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Women in digital darkness: 18% more women lack internet access than men

Nearly one-third of the world's population does not have access to the internet. The gender gap is especially concerning in low-income countries where only one-fifth of women have the internet.

Globally, the internet is becoming more affordable, yet for some nations, the cost remains the main obstacle to surfing the net.

2.7 billion people in the world remain unconnected, the International Telecommunication Union (ITU) estimates.

"Access to the internet is increasing, but not as quickly and evenly across the world as it needs to," said Doreen Bogdan-Martin, Director of ITU's Telecommunication Development Bureau and ITU Secretary-General-elect. "Too many people still live in digital darkness."

World's population has surpassed 8 billion people, and nearly half are women. However, when it comes to connectivity, 259 million fewer women have digital access than men. According to ITU statistics, 63% of women have internet access compared to 69% of men.

Internet usage

The situation is even more concerning when it comes to low-income countries where only 21% of the female population have access to the internet compared to 32% of men.

This figure, according to the ITU, has not improved since 2019. Gender parity – the female percentage of internet users, divided by the male percentage – has improved from 0.90 in 2019 to 0.92 in 2022.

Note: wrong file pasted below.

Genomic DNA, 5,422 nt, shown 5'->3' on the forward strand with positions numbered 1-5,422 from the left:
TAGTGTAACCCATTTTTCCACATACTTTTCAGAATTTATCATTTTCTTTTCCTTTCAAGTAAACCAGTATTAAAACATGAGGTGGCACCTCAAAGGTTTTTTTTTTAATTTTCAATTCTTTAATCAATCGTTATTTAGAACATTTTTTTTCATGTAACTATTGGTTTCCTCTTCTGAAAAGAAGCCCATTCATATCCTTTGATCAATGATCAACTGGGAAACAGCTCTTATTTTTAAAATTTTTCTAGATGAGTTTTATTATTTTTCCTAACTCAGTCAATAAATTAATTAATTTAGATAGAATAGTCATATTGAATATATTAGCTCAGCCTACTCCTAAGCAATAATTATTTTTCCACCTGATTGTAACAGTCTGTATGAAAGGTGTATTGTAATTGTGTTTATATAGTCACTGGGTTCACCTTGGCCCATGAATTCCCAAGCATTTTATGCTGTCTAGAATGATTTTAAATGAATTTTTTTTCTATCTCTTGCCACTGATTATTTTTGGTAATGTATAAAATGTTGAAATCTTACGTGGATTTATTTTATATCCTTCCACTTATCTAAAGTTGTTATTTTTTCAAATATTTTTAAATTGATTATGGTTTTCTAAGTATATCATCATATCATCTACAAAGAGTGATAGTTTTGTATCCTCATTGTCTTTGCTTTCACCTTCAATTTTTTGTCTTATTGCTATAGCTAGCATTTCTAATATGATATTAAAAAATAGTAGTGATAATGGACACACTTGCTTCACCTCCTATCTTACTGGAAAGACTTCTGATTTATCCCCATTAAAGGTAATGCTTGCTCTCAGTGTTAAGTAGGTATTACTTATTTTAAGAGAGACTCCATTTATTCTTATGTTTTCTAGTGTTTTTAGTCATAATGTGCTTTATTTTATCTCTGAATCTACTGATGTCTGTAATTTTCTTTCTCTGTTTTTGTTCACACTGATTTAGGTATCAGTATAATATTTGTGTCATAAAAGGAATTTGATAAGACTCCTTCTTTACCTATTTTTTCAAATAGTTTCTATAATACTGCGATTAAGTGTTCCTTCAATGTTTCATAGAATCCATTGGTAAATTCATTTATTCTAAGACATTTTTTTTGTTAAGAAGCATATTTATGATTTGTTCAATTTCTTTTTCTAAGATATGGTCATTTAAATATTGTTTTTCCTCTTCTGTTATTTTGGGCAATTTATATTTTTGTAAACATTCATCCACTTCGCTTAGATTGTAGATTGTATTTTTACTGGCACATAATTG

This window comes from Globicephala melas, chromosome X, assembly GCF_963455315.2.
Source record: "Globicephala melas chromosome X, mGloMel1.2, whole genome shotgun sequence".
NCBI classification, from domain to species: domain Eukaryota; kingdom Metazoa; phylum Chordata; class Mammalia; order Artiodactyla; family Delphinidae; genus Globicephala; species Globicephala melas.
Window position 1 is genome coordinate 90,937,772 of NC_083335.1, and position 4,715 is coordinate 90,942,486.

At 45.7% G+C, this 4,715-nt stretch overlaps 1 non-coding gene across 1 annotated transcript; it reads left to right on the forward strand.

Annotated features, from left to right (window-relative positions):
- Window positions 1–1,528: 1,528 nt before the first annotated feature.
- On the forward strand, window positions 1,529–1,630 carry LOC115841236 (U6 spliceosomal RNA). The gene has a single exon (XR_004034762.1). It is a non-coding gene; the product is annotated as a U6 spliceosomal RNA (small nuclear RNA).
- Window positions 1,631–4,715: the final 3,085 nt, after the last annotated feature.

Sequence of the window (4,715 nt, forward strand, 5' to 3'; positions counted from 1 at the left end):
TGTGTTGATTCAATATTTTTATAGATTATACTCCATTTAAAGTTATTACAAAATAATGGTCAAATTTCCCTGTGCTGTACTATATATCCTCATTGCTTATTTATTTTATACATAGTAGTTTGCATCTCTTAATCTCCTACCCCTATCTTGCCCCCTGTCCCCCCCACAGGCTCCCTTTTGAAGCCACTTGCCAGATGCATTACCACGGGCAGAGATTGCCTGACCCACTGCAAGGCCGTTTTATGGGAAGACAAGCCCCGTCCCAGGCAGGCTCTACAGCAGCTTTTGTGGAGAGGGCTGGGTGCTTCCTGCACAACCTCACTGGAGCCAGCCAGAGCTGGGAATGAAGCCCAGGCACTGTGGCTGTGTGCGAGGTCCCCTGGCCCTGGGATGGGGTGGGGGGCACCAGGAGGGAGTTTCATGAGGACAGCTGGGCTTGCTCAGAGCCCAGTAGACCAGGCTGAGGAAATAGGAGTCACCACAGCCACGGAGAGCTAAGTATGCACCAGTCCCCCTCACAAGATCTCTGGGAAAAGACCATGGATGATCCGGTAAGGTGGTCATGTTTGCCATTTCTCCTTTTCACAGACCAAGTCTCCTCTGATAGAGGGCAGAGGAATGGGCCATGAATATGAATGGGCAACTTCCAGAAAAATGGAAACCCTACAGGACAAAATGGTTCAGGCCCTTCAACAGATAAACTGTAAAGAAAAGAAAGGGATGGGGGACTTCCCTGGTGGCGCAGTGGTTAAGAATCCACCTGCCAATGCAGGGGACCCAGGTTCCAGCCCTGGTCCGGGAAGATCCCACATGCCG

"Generally, regions with the highest internet use also have the highest gender parity scores. Conversely, many of the world's least developed and vulnerable economies feature low Internet use, a low gender parity score, and limited progress toward gender parity over the last three years," ITU explained.

When measured by the absolute difference between the numbers of men and women online, the gender gap increased by 20 million.

"Furthermore, while women account for roughly half of the population, they account for a disproportionate – and increasing – share of the global offline population: women now outnumber male non-users by 18%, up from 11% in 2019."

The report by ITU also revealed that three-quarters of the global population aged ten and over own a mobile phone. However, more people own a smartphone than use the internet, especially in lower-income countries.

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